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Everything You Need to Know About Oral Glaucoma Medications

Posted by Amanda Dexter on Oct 7, 2019 9:09:48 AM

Systemic medications for intraocular pressure (IOP) control are typically reserved for cases in which a significant temporary drop in IOP is required that cannot be achieved by any other means.
Oral preparations are most commonly used in cases of acute angle-closure glaucoma or surrounding intraocular surgery, in which substantial pressure spikes may arise.
Because these medications are not as often prescribed as our work-horse topical medications, we’ve put together a quick review of everything you need to know about oral glaucoma drugs in case you are in a situation where these are needed.
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Topics: Glaucoma Medications, Oral Glaucoma Medications

New Kids on the Block: 4 Topical Glaucoma Medications

Posted by Amanda Dexter on Sep 30, 2019 6:29:52 PM

Glaucoma management has become a very hot topic in the past couple of years with the approval of several new topical ophthalmic medications, the advances in glaucoma surgical procedures, and the many new treatments that are still in the pipeline! 

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Topics: Glaucoma, Glaucoma Medications

Isolating a Paretic Muscle Using the Parks 3-Step Test

Posted by Amanda Dexter on Sep 23, 2019 2:10:09 PM

If you are anything like me, when I hear of a patient on their way into the office complaining of sudden onset of double vision, I get a little worried! I was never good at remembering all of the cranial nerve palsies, signs, symptoms, diagnoses, and causes.

But what I do remember is how easy the Parks 3-step test is in helping isolate the paretic muscle in cases of an acquired hypertropia. Here is a quick review that can help you feel more confident in tackling these patients!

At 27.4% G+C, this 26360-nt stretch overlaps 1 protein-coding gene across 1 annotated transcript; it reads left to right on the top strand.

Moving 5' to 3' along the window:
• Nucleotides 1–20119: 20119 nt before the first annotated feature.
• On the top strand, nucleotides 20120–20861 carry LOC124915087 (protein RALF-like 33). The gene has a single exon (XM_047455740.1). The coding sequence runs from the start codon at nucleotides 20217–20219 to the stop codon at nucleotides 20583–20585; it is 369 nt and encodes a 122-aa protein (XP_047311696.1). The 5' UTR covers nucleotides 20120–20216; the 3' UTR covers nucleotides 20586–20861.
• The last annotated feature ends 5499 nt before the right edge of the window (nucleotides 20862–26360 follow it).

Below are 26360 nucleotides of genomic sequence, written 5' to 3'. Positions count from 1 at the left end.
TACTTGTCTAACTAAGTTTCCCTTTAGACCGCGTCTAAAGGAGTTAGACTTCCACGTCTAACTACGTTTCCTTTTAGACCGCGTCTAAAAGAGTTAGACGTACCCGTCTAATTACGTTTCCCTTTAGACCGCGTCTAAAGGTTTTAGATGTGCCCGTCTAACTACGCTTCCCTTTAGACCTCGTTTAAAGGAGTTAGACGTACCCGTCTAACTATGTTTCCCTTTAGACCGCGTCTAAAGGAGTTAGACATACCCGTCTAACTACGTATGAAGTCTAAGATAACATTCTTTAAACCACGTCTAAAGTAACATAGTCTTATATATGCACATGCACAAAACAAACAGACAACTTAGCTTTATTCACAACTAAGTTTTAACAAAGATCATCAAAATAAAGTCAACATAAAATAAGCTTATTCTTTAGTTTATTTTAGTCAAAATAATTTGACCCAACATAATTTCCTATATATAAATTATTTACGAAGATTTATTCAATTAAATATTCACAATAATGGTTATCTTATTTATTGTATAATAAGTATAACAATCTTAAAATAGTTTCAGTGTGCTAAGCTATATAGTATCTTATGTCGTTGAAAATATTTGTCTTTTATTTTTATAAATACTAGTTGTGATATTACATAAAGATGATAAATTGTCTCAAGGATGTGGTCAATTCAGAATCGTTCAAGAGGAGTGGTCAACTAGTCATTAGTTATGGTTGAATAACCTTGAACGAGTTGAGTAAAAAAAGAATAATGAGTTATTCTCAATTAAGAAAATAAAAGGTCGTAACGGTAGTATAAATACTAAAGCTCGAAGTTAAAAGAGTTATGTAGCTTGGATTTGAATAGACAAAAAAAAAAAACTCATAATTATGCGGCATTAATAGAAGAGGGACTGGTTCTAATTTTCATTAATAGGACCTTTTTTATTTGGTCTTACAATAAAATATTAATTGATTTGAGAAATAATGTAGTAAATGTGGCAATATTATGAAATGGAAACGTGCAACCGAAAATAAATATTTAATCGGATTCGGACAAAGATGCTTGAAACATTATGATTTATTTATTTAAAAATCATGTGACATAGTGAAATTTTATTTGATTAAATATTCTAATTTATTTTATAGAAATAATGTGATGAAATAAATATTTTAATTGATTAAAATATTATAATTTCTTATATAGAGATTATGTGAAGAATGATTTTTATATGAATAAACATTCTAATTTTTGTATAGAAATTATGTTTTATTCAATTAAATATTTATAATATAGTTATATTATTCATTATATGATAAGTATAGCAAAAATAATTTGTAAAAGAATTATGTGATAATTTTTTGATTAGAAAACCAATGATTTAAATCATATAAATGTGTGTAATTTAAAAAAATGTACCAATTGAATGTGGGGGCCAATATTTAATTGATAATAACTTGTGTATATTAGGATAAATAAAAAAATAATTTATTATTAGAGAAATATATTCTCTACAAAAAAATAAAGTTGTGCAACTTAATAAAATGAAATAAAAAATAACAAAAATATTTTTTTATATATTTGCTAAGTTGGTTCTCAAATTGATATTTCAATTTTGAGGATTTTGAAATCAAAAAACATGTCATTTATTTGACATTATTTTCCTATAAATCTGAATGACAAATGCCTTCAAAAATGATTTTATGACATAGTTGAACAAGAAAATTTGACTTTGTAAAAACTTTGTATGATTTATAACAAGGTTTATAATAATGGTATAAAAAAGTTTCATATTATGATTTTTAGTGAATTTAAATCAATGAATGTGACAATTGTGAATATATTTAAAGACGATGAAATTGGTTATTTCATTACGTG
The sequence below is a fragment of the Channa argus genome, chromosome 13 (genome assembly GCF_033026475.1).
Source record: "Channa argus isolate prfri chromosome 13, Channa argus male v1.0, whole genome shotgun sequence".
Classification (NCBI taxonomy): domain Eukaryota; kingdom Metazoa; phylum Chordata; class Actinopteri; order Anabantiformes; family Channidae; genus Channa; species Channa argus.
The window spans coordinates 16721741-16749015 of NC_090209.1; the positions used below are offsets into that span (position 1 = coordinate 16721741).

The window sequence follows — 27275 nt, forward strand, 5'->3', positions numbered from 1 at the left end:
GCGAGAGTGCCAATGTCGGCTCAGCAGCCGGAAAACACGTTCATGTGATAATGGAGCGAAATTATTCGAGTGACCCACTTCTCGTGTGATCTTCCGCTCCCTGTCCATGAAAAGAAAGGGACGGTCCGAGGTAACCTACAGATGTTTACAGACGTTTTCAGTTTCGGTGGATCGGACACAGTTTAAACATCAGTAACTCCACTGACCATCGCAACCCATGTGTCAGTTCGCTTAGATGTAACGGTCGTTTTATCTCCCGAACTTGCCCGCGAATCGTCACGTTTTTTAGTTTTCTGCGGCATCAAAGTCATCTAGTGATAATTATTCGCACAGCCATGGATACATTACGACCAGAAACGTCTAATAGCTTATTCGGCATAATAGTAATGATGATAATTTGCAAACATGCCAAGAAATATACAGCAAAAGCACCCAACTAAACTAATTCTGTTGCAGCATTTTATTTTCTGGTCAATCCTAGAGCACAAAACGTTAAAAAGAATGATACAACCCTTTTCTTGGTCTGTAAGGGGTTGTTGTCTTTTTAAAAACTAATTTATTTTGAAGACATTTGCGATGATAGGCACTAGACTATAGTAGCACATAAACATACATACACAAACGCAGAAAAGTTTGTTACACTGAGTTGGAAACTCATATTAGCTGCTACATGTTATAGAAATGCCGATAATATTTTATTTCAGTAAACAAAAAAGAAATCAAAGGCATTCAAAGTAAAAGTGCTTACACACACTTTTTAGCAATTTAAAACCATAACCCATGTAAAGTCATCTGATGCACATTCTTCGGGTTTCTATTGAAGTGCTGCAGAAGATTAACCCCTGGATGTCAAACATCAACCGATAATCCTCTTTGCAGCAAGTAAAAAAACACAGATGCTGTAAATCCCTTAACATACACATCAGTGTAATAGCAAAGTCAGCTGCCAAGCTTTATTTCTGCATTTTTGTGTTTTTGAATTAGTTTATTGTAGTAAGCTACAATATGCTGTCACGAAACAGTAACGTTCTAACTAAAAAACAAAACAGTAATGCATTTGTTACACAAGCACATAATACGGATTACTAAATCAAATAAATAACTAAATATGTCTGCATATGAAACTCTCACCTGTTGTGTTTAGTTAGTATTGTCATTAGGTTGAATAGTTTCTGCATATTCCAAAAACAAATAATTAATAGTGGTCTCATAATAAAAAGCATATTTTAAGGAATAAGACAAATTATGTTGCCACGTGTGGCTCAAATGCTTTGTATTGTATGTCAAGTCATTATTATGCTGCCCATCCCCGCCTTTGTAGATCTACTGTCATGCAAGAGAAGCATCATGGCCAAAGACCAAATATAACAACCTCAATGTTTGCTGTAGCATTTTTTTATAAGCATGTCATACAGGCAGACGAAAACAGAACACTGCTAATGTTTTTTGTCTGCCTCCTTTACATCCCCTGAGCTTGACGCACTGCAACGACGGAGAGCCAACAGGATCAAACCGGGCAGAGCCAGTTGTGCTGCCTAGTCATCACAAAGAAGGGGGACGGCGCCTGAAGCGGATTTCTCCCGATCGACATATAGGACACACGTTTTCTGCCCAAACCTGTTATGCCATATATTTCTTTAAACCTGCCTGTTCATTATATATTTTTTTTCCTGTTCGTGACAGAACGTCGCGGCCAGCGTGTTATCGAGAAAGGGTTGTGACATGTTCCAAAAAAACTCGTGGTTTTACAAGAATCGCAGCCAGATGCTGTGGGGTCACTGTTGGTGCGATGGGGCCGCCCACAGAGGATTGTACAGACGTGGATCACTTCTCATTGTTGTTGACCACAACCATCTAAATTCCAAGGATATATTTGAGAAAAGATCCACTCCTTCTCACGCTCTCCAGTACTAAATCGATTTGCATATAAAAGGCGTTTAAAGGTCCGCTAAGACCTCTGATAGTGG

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Topics: Parks 3 Step Test, Paretic Muscle

6 Mimickers of a 6th Cranial Nerve Palsy

Posted by Amanda Dexter on Sep 16, 2019 12:20:56 PM

The abducens nerve (6th cranial nerve) controls a single extraocular muscle; the lateral rectus. The lateral rectus is primarily responsible for abducting the eye. A palsy of the abducens nerve is the most common ocular motor paralysis; the affected eye turns inward toward the nose and is unable to abduct properly.

The deviation is constant and is typically greater at distance fixation than at near. The esotropia is also more noticeable when the patient is looking toward the affected side. Diagnosis of a 6th cranial nerve palsy may seem pretty straight forward when piecing together the patient’s history and examination findings; however, you should keep in mind that there are several conditions that may imitate isolated lateral rectus weakness.

We will review these 6 mimickers of a 6th nerve palsy for your review!

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Topics: Cranial Nerve, 6th Cranial Nerve Palsy

Everything You Need to Know About Fourth Cranial Nerve Palsy

Posted by Amanda Dexter on Sep 10, 2019 7:03:16 PM